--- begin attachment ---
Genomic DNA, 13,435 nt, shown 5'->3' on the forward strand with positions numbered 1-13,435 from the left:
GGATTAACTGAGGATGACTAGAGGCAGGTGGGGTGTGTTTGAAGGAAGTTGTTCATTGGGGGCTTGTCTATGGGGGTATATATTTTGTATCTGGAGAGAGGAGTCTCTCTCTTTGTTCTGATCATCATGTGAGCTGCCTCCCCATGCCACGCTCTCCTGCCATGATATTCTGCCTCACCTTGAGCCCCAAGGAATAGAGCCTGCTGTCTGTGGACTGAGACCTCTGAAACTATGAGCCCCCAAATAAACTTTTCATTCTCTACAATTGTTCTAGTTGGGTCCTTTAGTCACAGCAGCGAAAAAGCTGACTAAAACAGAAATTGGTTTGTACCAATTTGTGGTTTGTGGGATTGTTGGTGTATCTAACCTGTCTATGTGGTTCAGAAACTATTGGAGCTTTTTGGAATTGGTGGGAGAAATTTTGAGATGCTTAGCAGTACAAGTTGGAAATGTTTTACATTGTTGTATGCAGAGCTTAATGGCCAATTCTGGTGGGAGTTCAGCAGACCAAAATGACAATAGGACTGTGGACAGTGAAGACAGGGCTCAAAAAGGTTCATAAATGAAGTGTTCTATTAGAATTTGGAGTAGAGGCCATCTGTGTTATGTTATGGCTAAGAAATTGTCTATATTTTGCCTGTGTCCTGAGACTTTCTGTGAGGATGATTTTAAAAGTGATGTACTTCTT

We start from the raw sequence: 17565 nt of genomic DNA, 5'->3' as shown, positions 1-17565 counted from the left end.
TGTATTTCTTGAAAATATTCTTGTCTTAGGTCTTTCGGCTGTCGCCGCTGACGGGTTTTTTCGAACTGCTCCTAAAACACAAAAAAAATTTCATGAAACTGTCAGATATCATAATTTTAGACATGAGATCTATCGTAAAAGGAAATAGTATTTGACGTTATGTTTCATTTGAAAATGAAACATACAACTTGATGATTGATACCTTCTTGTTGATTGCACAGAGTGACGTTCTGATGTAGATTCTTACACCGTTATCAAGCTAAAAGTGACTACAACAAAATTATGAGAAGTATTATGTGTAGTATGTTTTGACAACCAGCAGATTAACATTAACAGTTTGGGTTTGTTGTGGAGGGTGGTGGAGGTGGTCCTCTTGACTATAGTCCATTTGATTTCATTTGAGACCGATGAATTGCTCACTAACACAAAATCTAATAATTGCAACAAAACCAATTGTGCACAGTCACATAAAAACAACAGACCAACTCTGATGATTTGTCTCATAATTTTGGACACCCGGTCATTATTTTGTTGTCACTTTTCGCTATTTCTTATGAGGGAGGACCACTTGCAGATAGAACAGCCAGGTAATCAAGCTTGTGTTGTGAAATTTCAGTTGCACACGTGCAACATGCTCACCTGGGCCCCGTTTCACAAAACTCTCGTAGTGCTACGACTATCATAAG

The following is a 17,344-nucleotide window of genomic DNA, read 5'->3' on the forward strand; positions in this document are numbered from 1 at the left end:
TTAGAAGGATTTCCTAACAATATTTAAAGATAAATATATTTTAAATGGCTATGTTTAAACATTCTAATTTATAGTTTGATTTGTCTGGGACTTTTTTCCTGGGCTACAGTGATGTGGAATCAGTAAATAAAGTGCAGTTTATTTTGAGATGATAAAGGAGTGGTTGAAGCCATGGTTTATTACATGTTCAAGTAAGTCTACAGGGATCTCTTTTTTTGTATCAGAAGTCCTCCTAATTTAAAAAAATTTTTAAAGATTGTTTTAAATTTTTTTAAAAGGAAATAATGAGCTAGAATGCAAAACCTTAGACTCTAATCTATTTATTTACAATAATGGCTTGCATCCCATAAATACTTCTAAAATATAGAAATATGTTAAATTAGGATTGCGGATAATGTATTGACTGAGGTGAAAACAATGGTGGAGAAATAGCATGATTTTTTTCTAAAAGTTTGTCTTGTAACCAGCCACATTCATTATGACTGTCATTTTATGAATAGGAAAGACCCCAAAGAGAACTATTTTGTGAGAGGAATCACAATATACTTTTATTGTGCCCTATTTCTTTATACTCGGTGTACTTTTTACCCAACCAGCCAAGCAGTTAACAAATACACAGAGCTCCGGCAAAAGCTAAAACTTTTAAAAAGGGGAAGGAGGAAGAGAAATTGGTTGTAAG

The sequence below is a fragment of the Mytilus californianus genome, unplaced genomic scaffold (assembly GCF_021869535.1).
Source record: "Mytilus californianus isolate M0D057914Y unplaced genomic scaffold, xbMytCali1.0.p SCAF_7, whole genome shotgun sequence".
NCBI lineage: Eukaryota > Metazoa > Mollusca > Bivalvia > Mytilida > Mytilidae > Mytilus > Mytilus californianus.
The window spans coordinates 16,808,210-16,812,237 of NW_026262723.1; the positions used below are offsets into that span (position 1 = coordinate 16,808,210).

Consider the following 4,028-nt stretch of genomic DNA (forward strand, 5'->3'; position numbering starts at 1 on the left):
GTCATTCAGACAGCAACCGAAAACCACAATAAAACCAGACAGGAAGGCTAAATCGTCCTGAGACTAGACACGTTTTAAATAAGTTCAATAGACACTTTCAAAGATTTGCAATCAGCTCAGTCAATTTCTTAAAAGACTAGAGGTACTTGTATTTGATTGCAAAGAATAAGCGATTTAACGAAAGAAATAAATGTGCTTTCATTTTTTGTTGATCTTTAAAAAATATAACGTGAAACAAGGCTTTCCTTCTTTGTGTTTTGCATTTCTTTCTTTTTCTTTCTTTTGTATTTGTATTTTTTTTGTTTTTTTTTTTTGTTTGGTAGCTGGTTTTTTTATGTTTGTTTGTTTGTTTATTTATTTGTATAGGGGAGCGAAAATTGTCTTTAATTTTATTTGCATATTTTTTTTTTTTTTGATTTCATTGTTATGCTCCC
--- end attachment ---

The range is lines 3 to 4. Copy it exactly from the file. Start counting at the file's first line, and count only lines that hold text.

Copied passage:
We start from the raw sequence: 17565 nt of genomic DNA, 5'->3' as shown, positions 1-17565 counted from the left end.
TGTATTTCTTGAAAATATTCTTGTCTTAGGTCTTTCGGCTGTCGCCGCTGACGGGTTTTTTCGAACTGCTCCTAAAACACAAAAAAAATTTCATGAAACTGTCAGATATCATAATTTTAGACATGAGATCTATCGTAAAAGGAAATAGTATTTGACGTTATGTTTCATTTGAAAATGAAACATACAACTTGATGATTGATACCTTCTTGTTGATTGCACAGAGTGACGTTCTGATGTAGATTCTTACACCGTTATCAAGCTAAAAGTGACTACAACAAAATTATGAGAAGTATTATGTGTAGTATGTTTTGACAACCAGCAGATTAACATTAACAGTTTGGGTTTGTTGTGGAGGGTGGTGGAGGTGGTCCTCTTGACTATAGTCCATTTGATTTCATTTGAGACCGATGAATTGCTCACTAACACAAAATCTAATAATTGCAACAAAACCAATTGTGCACAGTCACATAAAAACAACAGACCAACTCTGATGATTTGTCTCATAATTTTGGACACCCGGTCATTATTTTGTTGTCACTTTTCGCTATTTCTTATGAGGGAGGACCACTTGCAGATAGAACAGCCAGGTAATCAAGCTTGTGTTGTGAAATTTCAGTTGCACACGTGCAACATGCTCACCTGGGCCCCGTTTCACAAAACTCTCGTAGTGCTACGACTATCATAAG